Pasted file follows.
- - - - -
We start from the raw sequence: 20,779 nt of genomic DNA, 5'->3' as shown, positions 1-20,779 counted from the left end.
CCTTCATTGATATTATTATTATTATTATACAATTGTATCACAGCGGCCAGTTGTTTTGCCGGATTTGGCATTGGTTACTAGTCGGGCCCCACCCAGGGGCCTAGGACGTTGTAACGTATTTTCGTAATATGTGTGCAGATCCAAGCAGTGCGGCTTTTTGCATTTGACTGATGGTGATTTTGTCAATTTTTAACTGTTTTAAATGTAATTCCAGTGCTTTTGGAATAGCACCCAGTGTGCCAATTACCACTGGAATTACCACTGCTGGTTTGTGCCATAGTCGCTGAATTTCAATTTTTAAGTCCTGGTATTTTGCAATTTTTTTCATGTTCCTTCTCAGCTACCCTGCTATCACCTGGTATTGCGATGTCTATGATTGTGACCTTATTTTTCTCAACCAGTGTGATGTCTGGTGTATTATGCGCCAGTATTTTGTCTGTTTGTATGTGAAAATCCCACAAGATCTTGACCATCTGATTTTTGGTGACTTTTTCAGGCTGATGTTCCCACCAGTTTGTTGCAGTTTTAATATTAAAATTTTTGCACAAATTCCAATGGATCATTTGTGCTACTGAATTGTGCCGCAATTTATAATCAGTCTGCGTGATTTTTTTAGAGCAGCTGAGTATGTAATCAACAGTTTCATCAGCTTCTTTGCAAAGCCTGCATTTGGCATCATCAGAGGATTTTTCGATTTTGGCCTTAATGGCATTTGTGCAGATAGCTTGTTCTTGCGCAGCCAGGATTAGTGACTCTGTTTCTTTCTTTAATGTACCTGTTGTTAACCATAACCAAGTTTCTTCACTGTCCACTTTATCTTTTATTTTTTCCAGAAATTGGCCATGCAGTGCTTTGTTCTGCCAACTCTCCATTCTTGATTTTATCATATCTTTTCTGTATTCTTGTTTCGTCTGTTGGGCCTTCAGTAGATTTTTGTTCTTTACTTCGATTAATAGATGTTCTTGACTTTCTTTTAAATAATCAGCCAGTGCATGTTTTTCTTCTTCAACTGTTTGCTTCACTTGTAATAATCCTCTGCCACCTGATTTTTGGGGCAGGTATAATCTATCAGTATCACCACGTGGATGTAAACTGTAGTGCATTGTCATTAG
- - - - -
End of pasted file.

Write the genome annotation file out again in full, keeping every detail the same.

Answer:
We start from the raw sequence: 20,779 nt of genomic DNA, 5'->3' as shown, positions 1-20,779 counted from the left end.
CCTTCATTGATATTATTATTATTATTATACAATTGTATCACAGCGGCCAGTTGTTTTGCCGGATTTGGCATTGGTTACTAGTCGGGCCCCACCCAGGGGCCTAGGACGTTGTAACGTATTTTCGTAATATGTGTGCAGATCCAAGCAGTGCGGCTTTTTGCATTTGACTGATGGTGATTTTGTCAATTTTTAACTGTTTTAAATGTAATTCCAGTGCTTTTGGAATAGCACCCAGTGTGCCAATTACCACTGGAATTACCACTGCTGGTTTGTGCCATAGTCGCTGAATTTCAATTTTTAAGTCCTGGTATTTTGCAATTTTTTTCATGTTCCTTCTCAGCTACCCTGCTATCACCTGGTATTGCGATGTCTATGATTGTGACCTTATTTTTCTCAACCAGTGTGATGTCTGGTGTATTATGCGCCAGTATTTTGTCTGTTTGTATGTGAAAATCCCACAAGATCTTGACCATCTGATTTTTGGTGACTTTTTCAGGCTGATGTTCCCACCAGTTTGTTGCAGTTTTAATATTAAAATTTTTGCACAAATTCCAATGGATCATTTGTGCTACTGAATTGTGCCGCAATTTATAATCAGTCTGCGTGATTTTTTTAGAGCAGCTGAGTATGTAATCAACAGTTTCATCAGCTTCTTTGCAAAGCCTGCATTTGGCATCATCAGAGGATTTTTCGATTTTGGCCTTAATGGCATTTGTGCAGATAGCTTGTTCTTGCGCAGCCAGGATTAGTGACTCTGTTTCTTTCTTTAATGTACCTGTTGTTAACCATAACCAAGTTTCTTCACTGTCCACTTTATCTTTTATTTTTTCCAGAAATTGGCCATGCAGTGCTTTGTTCTGCCAACTCTCCATTCTTGATTTTATCATATCTTTTCTGTATTCTTGTTTCGTCTGTTGGGCCTTCAGTAGATTTTTGTTCTTTACTTCGATTAATAGATGTTCTTGACTTTCTTTTAAATAATCAGCCAGTGCATGTTTTTCTTCTTCAACTGTTTGCTTCACTTGTAATAATCCTCTGCCACCTGATTTTTGGGGCAGGTATAATCTATCAGTATCACCACGTGGATGTAAACTGTAGTGCATTGTCATTAG